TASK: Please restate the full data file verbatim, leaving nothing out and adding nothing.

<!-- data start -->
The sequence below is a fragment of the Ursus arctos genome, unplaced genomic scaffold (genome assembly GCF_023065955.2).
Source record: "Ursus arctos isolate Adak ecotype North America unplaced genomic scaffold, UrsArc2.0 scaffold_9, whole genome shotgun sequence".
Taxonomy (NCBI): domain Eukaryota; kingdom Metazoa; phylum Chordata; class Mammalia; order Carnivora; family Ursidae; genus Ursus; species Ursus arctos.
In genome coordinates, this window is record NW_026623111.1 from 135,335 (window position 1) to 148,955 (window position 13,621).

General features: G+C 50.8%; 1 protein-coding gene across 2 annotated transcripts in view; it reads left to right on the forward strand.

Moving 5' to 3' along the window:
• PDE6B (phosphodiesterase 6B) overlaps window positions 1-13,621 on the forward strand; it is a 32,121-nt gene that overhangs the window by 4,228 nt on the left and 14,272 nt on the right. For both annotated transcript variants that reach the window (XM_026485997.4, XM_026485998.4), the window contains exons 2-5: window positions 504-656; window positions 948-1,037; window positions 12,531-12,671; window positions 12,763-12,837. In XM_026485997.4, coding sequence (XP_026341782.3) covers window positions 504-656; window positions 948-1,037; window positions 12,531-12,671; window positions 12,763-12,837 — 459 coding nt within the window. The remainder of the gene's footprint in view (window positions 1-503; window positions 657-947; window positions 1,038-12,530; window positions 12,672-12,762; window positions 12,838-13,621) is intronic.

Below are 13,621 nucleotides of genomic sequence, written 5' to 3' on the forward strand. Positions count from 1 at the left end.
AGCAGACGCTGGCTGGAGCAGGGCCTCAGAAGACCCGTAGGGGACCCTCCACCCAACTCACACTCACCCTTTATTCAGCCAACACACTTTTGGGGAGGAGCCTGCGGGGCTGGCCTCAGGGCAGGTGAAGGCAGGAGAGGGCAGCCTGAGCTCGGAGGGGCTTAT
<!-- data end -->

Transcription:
The sequence below is a fragment of the Ursus arctos genome, unplaced genomic scaffold (genome assembly GCF_023065955.2).
Source record: "Ursus arctos isolate Adak ecotype North America unplaced genomic scaffold, UrsArc2.0 scaffold_9, whole genome shotgun sequence".
Taxonomy (NCBI): domain Eukaryota; kingdom Metazoa; phylum Chordata; class Mammalia; order Carnivora; family Ursidae; genus Ursus; species Ursus arctos.
In genome coordinates, this window is record NW_026623111.1 from 135,335 (window position 1) to 148,955 (window position 13,621).

General features: G+C 50.8%; 1 protein-coding gene across 2 annotated transcripts in view; it reads left to right on the forward strand.

Moving 5' to 3' along the window:
• PDE6B (phosphodiesterase 6B) overlaps window positions 1-13,621 on the forward strand; it is a 32,121-nt gene that overhangs the window by 4,228 nt on the left and 14,272 nt on the right. For both annotated transcript variants that reach the window (XM_026485997.4, XM_026485998.4), the window contains exons 2-5: window positions 504-656; window positions 948-1,037; window positions 12,531-12,671; window positions 12,763-12,837. In XM_026485997.4, coding sequence (XP_026341782.3) covers window positions 504-656; window positions 948-1,037; window positions 12,531-12,671; window positions 12,763-12,837 — 459 coding nt within the window. The remainder of the gene's footprint in view (window positions 1-503; window positions 657-947; window positions 1,038-12,530; window positions 12,672-12,762; window positions 12,838-13,621) is intronic.

Below are 13,621 nucleotides of genomic sequence, written 5' to 3' on the forward strand. Positions count from 1 at the left end.
AGCAGACGCTGGCTGGAGCAGGGCCTCAGAAGACCCGTAGGGGACCCTCCACCCAACTCACACTCACCCTTTATTCAGCCAACACACTTTTGGGGAGGAGCCTGCGGGGCTGGCCTCAGGGCAGGTGAAGGCAGGAGAGGGCAGCCTGAGCTCGGAGGGGCTTAT